Summary of the Lake Champlain Phosphorus Management Plan

Jun. 23rd 2015

Lake Champlain is treasured by Vermonters as a place for recreation, a source of drinking water, and a place for economic opportunity. However, Lake Champlain health has been of concern for many years. A major cause of problems in Lake Champlain is excess phosphorus, which can lead to excess of growth of algae. Blue-green algae blooms, which are common occurrences during the summer months and can sometimes be toxic, can result in public health problems, fish kills, and loss of habitat for many organisms.


Sources of excess phosphorus include both point and non-point sources from agricultural, forest, developed, and riverine lands. Phosphorus from each of these sources differs, and future inputs could be affected by climate change and the possibility of more extreme storm events.

The State of Vermont has developed strategies to reduce phosphorus inputs from each of the sources using a Total Maximum Daily Load (TMDL) plan. The plan is in the first phase, which is focused on basin-wide implementations to reduce nonpoint source phosphorus inputs. Regulatory measures, funding and financial incentives, and technical assistance to landowners to meet the regulatory requirements are all a part of the plan to reach the goals of reducing phosphorus inputs.

Point source pollution, primarily from wastewater treatment plants and stormwater discharge, will not be the focus of reduction strategies as regulations are already in place. Non-point sources will be the target of efforts for reducing phosphorus inputs. 

Seven land sectors are being targeted for management and phosphorus reduction: stormwater, transportation, agriculture, forestry, river and floodplains, wetlands, and shorelands. To implement this reduction, the state will work with landowners, towns, and state departments to develop regulations and provide assistance, both technical and financial, to disseminate information and assist with appropriate actions. Continued monitoring and assessment is also a part of the plan to track progress.

  Permitting and regulating Infrastructure and maintenance needs Training and education opportunities Grants and incentive programs available
Developed lands- stormwater Impervious, construction, industrial permits, MS4 permitting Runoff controls, green stormwater infrastructure Support municipalities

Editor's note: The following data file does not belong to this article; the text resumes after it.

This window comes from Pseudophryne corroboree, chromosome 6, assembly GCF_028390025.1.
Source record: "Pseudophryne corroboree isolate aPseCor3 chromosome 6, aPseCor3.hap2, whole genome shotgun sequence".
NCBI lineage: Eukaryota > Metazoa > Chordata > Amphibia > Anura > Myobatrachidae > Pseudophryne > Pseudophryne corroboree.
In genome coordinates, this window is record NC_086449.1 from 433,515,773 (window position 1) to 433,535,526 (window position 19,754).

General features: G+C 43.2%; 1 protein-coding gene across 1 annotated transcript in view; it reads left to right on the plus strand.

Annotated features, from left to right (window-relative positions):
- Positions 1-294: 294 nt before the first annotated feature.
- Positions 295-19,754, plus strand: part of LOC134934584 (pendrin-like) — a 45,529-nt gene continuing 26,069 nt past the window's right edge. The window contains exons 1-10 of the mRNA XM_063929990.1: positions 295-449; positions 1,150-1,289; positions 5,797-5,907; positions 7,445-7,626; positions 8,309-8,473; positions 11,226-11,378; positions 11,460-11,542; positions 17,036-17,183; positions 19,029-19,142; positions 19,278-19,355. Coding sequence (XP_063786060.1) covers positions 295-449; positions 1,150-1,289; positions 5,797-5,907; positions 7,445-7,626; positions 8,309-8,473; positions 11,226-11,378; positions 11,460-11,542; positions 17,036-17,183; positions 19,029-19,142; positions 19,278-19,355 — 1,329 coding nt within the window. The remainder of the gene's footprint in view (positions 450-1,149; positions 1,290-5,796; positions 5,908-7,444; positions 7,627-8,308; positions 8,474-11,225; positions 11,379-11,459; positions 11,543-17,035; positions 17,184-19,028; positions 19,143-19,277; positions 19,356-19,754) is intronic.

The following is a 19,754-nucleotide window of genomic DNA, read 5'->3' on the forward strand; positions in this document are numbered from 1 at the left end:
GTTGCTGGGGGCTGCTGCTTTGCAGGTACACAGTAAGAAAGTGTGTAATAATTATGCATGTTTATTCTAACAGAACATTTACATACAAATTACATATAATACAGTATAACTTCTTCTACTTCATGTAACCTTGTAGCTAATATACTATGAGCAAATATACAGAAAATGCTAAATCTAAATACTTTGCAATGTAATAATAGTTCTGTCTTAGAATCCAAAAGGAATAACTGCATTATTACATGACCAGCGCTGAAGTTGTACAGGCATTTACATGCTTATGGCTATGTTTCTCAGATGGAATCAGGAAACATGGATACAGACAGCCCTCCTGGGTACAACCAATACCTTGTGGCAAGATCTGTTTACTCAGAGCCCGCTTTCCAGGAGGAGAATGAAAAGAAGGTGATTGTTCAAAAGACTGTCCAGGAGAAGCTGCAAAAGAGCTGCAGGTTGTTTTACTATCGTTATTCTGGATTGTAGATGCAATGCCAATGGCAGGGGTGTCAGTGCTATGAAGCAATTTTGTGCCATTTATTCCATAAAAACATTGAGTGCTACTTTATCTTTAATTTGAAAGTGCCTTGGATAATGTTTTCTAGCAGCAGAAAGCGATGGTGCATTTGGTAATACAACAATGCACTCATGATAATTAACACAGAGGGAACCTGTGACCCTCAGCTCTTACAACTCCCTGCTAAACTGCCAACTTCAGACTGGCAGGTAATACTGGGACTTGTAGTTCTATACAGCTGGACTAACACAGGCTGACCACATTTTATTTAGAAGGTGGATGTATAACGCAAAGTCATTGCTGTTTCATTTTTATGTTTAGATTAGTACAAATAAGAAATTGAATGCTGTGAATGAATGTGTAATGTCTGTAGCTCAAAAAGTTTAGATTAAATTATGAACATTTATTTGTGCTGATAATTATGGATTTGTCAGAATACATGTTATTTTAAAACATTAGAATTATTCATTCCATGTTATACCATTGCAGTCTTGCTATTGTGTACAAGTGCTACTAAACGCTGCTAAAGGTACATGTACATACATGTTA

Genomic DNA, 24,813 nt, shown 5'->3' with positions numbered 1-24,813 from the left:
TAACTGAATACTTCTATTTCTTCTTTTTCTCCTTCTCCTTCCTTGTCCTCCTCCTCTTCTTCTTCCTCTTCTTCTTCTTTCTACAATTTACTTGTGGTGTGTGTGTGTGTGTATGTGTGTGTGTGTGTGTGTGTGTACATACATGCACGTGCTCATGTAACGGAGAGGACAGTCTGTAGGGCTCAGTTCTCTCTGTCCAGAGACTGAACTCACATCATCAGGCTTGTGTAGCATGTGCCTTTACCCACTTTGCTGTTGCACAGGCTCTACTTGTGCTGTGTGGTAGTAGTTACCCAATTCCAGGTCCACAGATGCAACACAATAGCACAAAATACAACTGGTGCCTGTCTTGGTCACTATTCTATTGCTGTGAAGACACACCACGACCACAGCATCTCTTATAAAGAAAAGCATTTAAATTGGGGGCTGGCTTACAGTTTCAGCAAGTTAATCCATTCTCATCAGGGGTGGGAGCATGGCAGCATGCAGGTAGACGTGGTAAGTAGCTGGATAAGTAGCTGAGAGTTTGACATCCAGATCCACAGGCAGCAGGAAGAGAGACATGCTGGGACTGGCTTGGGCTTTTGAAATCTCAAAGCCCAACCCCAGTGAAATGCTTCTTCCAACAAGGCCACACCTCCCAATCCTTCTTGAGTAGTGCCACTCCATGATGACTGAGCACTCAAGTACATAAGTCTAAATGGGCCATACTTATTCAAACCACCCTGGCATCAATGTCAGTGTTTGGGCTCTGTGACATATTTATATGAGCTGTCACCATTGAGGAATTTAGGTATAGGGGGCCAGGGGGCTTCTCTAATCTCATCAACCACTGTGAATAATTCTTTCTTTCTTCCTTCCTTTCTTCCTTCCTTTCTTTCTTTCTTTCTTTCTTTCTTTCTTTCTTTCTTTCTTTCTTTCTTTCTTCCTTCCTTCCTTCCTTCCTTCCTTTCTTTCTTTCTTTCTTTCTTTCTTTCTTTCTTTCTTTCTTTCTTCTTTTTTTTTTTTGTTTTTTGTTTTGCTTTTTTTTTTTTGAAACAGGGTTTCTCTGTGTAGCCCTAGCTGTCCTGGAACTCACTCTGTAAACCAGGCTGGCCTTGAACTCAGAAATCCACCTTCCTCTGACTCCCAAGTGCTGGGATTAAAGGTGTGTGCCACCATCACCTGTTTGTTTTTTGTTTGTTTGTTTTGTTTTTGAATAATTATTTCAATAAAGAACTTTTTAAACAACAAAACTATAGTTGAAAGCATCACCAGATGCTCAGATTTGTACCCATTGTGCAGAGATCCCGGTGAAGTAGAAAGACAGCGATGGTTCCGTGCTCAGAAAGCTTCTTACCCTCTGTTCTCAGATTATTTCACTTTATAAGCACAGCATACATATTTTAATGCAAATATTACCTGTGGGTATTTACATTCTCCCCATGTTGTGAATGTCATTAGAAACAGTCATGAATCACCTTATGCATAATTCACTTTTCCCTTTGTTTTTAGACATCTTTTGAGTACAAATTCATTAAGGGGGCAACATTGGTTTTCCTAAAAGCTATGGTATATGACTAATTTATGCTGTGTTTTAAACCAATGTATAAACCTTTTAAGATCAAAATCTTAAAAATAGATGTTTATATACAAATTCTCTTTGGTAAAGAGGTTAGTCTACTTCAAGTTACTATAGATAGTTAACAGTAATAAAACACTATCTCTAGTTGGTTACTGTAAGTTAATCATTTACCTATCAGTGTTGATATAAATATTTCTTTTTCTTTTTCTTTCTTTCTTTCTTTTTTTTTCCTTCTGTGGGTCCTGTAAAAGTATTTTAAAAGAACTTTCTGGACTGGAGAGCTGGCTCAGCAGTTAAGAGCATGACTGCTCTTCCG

Developed lands - transportation Adoption of state standards by municipalities Better Backroads recommendations for maintenance   Cost share funds for municipalities adopting state standards
Agriculture Nutrient management plans, regular inspections, medium and large farm permits Fences, buffers, gully prevention Manure application, tile drain management, technical assistance for Accepted Agricultural Practices with Agricultural Resource Specialists, land treatment plans and nutrient management plans with Land Treatment Planners, assistance and information from UVM Extension Targeted support to northern and southern segments, federal and state incentive programs for best management practices, buffers, and nutrients
Forestry Heavy Cutting law and Acceptable Management Practices Logging skidder tracks Support forest conservation, "climate-smart" adaptation strategies MOU between forestry industry and Department of Forest, Parks, and Recreation during potential discharge periods
River and floodplains Compliance with Act 250 regulations, moderation of streamflow and reservoir levels  Increase protection and restoration, floodplain management Flood Ready website, support municipalities prior to and during flood emergencies, many outreach and education programs from state and partners for communities and landowners Support cities and towns for floodplain and corridor standards, FEMA pre-disaster mitigation funds for communities
Wetlands Classified wetlands are protected and regulated under Act 31 Restoration projects Support from VT ANR for communities and landowners Federal, state, and local opportunities for financial inventives towards wetland conservation and restoration
Shorelands Municipal regulation Vegetated stabilization Outreach and assistance to landowners through Lake Wise program, assistance to towns to implement municipal measures Grants available through Regional Planning Commissions for vegetated stabilization


The first phase of this plan is scheduled to take twenty years for full implementation, with many benchmarks along the way. Future plans for further implementation will focus on the contributions by each land sector (i.e. forest land, agricultural land), calculating the contribution from each of five subbasins of the lake. Each subbasin has different primary inputs and loading capacities, or the amount of phosphorus that it can absorb without negative implications. The goal is to reduce phosphorus inputs to fall within the limits of what the lake can handle. By focusing on the subbasins, a better strategic plan for reducing phosphorus inputs can be developed, targeting the problem areas and sources specific to that subbasin.

In addition to the plan developed by the State for the U.S. Environmental Protection Agency, the Vermont State Legislature also passed a bill, H.35, in support of improving the quality of waters of Vermont using the TMDL plan and with a plan for funding the improvements. H.35 was signed into law by Governor Shumlin on June 16, 2015.